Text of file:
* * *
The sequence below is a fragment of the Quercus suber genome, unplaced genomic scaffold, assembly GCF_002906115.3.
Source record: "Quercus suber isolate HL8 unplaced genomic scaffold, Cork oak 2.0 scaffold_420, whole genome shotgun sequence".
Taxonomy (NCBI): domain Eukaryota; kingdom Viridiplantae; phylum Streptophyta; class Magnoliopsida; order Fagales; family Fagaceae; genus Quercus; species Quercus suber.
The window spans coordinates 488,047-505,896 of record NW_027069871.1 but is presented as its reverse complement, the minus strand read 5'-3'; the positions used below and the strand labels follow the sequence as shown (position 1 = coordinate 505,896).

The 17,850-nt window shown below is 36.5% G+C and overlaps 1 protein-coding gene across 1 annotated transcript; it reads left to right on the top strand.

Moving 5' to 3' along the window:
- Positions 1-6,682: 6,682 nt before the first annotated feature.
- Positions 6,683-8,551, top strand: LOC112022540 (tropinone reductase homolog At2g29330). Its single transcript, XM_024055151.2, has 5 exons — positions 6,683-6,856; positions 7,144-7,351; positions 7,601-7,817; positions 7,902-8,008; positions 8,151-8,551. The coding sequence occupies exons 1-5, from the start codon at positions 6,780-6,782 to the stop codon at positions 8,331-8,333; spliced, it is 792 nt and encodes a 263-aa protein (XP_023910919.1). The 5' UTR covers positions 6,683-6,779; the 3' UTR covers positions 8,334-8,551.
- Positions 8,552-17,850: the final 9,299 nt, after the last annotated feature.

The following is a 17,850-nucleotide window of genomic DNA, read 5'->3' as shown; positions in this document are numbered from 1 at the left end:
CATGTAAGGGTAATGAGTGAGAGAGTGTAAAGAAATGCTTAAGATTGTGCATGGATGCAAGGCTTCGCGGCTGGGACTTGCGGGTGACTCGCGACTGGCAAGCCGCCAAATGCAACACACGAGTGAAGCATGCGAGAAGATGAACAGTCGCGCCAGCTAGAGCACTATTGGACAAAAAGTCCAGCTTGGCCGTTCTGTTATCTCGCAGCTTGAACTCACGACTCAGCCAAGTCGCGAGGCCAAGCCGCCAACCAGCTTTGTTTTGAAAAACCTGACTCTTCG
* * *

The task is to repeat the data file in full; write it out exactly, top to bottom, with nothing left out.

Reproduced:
The sequence below is a fragment of the Quercus suber genome, unplaced genomic scaffold, assembly GCF_002906115.3.
Source record: "Quercus suber isolate HL8 unplaced genomic scaffold, Cork oak 2.0 scaffold_420, whole genome shotgun sequence".
Taxonomy (NCBI): domain Eukaryota; kingdom Viridiplantae; phylum Streptophyta; class Magnoliopsida; order Fagales; family Fagaceae; genus Quercus; species Quercus suber.
The window spans coordinates 488,047-505,896 of record NW_027069871.1 but is presented as its reverse complement, the minus strand read 5'-3'; the positions used below and the strand labels follow the sequence as shown (position 1 = coordinate 505,896).

The 17,850-nt window shown below is 36.5% G+C and overlaps 1 protein-coding gene across 1 annotated transcript; it reads left to right on the top strand.

Moving 5' to 3' along the window:
- Positions 1-6,682: 6,682 nt before the first annotated feature.
- Positions 6,683-8,551, top strand: LOC112022540 (tropinone reductase homolog At2g29330). Its single transcript, XM_024055151.2, has 5 exons — positions 6,683-6,856; positions 7,144-7,351; positions 7,601-7,817; positions 7,902-8,008; positions 8,151-8,551. The coding sequence occupies exons 1-5, from the start codon at positions 6,780-6,782 to the stop codon at positions 8,331-8,333; spliced, it is 792 nt and encodes a 263-aa protein (XP_023910919.1). The 5' UTR covers positions 6,683-6,779; the 3' UTR covers positions 8,334-8,551.
- Positions 8,552-17,850: the final 9,299 nt, after the last annotated feature.

The following is a 17,850-nucleotide window of genomic DNA, read 5'->3' as shown; positions in this document are numbered from 1 at the left end:
CATGTAAGGGTAATGAGTGAGAGAGTGTAAAGAAATGCTTAAGATTGTGCATGGATGCAAGGCTTCGCGGCTGGGACTTGCGGGTGACTCGCGACTGGCAAGCCGCCAAATGCAACACACGAGTGAAGCATGCGAGAAGATGAACAGTCGCGCCAGCTAGAGCACTATTGGACAAAAAGTCCAGCTTGGCCGTTCTGTTATCTCGCAGCTTGAACTCACGACTCAGCCAAGTCGCGAGGCCAAGCCGCCAACCAGCTTTGTTTTGAAAAACCTGACTCTTCG